Saturday, January 28, 2012

Sunday, January 01, 2012

Curmudgeonly egalitarian speaks out . . New Year Honours - Why?

I'm quoting George Orwell here, from 1944 - and still we have the system.

"Looking through the photographs in the New Year's Honours List, I am struck (as usual) by the quite exceptional ugliness and vulgarity of the faces displayed there. It seems to be almost the rule that the kind of person who earns the right to call himself Lord Percy de Falcontowers should look at best like an overfed publican and at worst like a tax-collector with a duodenal ulcer... "...When you remember that nearly the whole of the rest of the world has dropped it, it does seem strange to see this flummery still continuing in England, a country in which the very notion of aristocracy perished hundreds of years ago. The race-difference on which aristocratic rule is usually founded had disappeared from England by the end of the Middle Ages, and the concept of "blue blood" as something valuable in itself, and independent of money, was vanishing in the age of Elizabeth. Since then we have been a plutocracy plain and simple. Yet we still make spasmodic efforts to dress ourselves in the colours of medieval feudalism. "Think of the Herald's Office solemnly faking pedigrees and inventing coats of arms with mermaids and unicorns couchant, regardant and what-not, for company directors in bowler hats and striped trousers! What I like best is the careful grading by which the honours are always dished out in direct proportion to the amount of mischief done: baronies for Big Business, baronetcies for fashionable surgeons, knighthoods for tame professors. But do these people imagine that by calling themselves lords, knights and so forth they somehow come to have something in common with the medieval aristocracy? Does Sir Walter Citrine, say, feel himself to be rather the same kind of person as Childe Roland (Childe Citrine to the dark tower came!), or is Lord Nuffield under the impression that we shall mistake him for a crusader in chain-armour? "However, this honours-list business has one severely practical aspect, and that is that a title is a first-class alias. Mr X can practically cancel his past by turning himself into Lord Y. Some of the ministerial appointments that have been made during this war would hardly have been possible without some such disguise. As Tom Paine put it: "These people change their names so often that it is as hard to know them as it is to know thieves.""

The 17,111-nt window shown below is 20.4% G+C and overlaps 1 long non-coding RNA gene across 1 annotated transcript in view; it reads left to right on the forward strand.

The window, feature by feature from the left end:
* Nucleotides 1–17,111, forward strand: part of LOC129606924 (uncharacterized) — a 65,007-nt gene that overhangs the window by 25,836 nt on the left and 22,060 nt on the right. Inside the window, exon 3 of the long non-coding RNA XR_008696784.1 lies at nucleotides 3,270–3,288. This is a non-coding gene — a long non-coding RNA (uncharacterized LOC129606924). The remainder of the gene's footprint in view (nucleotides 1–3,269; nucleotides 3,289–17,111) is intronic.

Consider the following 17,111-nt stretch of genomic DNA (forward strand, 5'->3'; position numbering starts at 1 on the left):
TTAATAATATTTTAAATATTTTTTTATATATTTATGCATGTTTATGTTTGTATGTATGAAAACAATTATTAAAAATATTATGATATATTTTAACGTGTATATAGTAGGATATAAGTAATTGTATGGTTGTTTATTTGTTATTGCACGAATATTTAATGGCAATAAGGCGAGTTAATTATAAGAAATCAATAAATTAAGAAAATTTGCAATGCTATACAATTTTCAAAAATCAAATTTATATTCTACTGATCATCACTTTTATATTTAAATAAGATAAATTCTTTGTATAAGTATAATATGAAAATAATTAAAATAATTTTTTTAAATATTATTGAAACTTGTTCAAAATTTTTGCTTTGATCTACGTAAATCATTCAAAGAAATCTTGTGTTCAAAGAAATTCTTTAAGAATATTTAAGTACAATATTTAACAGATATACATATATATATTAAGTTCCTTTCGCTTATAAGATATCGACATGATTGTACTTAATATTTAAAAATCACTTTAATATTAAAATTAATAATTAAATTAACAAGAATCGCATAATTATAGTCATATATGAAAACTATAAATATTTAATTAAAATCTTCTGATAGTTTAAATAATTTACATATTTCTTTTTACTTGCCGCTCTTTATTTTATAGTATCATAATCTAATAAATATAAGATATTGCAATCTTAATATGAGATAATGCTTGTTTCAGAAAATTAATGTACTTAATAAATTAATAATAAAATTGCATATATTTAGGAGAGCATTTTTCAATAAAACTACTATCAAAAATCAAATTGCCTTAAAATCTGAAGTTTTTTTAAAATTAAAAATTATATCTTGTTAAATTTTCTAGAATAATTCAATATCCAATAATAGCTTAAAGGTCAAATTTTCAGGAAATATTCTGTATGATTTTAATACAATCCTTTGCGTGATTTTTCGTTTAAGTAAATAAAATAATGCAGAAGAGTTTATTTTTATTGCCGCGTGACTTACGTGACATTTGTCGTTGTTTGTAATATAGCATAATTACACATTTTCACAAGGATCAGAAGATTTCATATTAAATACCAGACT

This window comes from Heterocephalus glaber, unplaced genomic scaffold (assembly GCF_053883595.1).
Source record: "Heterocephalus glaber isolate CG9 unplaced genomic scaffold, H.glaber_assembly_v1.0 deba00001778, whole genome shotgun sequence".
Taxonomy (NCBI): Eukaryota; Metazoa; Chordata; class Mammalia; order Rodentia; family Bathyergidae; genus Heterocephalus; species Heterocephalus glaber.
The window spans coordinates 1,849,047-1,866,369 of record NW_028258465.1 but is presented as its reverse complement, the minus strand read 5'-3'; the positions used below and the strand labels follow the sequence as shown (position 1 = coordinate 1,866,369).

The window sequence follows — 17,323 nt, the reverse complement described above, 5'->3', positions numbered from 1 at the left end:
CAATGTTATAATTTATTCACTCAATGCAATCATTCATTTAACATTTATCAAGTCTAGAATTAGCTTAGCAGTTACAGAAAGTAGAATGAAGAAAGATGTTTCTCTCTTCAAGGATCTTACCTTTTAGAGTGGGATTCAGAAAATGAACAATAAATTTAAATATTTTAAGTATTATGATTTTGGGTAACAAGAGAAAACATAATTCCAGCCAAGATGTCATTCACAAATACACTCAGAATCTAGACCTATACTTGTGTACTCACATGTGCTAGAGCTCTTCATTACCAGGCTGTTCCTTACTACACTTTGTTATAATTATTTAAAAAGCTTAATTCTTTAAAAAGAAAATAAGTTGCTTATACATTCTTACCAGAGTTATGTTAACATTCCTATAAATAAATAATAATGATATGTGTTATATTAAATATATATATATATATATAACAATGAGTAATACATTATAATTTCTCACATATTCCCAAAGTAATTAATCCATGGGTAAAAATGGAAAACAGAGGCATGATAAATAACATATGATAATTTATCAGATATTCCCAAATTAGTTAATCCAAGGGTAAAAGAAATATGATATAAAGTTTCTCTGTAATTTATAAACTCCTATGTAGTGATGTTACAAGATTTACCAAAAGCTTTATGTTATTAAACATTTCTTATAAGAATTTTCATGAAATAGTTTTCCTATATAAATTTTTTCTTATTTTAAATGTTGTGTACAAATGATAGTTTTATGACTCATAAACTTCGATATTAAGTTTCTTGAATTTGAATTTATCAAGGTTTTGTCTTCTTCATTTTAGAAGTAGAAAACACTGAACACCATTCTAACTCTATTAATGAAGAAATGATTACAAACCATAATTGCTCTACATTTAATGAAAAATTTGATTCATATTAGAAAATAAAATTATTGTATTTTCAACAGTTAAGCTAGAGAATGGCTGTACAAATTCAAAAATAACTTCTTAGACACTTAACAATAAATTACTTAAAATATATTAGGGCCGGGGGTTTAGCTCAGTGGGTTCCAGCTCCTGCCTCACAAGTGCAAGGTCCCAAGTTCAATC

- 'As I Please', Tribune, 07/01/44.

The whole caboodle makes me cringe and I hate it when people I respect accept honours - the latest being David Hockney, who receives the Order of Merit.  OK, not a knighthood, but why does he need it - we surely know how good his work is, and he has made plenty of money.  I love his early drawings and his prints of California and Yorkshire.  And I admire his capacity for work.

I may be an egalitarian curmudgeon - well, not maybe -  I am, of course.

Well, bugger my boots, I hadn't remembered he'd refused a knighthood in 1990.
Graun article